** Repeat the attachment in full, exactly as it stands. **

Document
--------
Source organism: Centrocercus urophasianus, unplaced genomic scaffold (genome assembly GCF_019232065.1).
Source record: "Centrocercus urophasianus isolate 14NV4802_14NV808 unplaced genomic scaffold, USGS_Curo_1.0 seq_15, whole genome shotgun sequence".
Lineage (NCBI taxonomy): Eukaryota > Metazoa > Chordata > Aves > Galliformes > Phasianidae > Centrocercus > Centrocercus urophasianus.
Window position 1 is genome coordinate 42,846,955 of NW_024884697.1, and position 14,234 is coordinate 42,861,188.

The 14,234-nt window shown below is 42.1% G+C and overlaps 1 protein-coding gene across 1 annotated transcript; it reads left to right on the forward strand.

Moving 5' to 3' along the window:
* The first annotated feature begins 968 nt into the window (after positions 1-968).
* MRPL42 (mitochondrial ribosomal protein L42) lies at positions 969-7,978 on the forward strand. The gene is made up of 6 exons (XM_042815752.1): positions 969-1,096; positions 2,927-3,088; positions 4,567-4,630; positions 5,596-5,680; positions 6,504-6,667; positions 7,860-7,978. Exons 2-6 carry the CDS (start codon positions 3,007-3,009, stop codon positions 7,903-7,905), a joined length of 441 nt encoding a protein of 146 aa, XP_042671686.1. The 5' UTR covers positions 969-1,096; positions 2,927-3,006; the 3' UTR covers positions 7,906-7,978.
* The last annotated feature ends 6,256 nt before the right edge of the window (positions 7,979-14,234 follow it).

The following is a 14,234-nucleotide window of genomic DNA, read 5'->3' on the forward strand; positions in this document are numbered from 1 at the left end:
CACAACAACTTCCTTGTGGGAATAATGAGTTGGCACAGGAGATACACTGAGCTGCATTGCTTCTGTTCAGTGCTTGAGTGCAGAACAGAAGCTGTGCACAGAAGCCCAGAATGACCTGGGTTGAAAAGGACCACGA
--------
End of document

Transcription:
Source organism: Centrocercus urophasianus, unplaced genomic scaffold (genome assembly GCF_019232065.1).
Source record: "Centrocercus urophasianus isolate 14NV4802_14NV808 unplaced genomic scaffold, USGS_Curo_1.0 seq_15, whole genome shotgun sequence".
Lineage (NCBI taxonomy): Eukaryota > Metazoa > Chordata > Aves > Galliformes > Phasianidae > Centrocercus > Centrocercus urophasianus.
Window position 1 is genome coordinate 42,846,955 of NW_024884697.1, and position 14,234 is coordinate 42,861,188.

The 14,234-nt window shown below is 42.1% G+C and overlaps 1 protein-coding gene across 1 annotated transcript; it reads left to right on the forward strand.

Moving 5' to 3' along the window:
* The first annotated feature begins 968 nt into the window (after positions 1-968).
* MRPL42 (mitochondrial ribosomal protein L42) lies at positions 969-7,978 on the forward strand. The gene is made up of 6 exons (XM_042815752.1): positions 969-1,096; positions 2,927-3,088; positions 4,567-4,630; positions 5,596-5,680; positions 6,504-6,667; positions 7,860-7,978. Exons 2-6 carry the CDS (start codon positions 3,007-3,009, stop codon positions 7,903-7,905), a joined length of 441 nt encoding a protein of 146 aa, XP_042671686.1. The 5' UTR covers positions 969-1,096; positions 2,927-3,006; the 3' UTR covers positions 7,906-7,978.
* The last annotated feature ends 6,256 nt before the right edge of the window (positions 7,979-14,234 follow it).

The following is a 14,234-nucleotide window of genomic DNA, read 5'->3' on the forward strand; positions in this document are numbered from 1 at the left end:
CACAACAACTTCCTTGTGGGAATAATGAGTTGGCACAGGAGATACACTGAGCTGCATTGCTTCTGTTCAGTGCTTGAGTGCAGAACAGAAGCTGTGCACAGAAGCCCAGAATGACCTGGGTTGAAAAGGACCACGA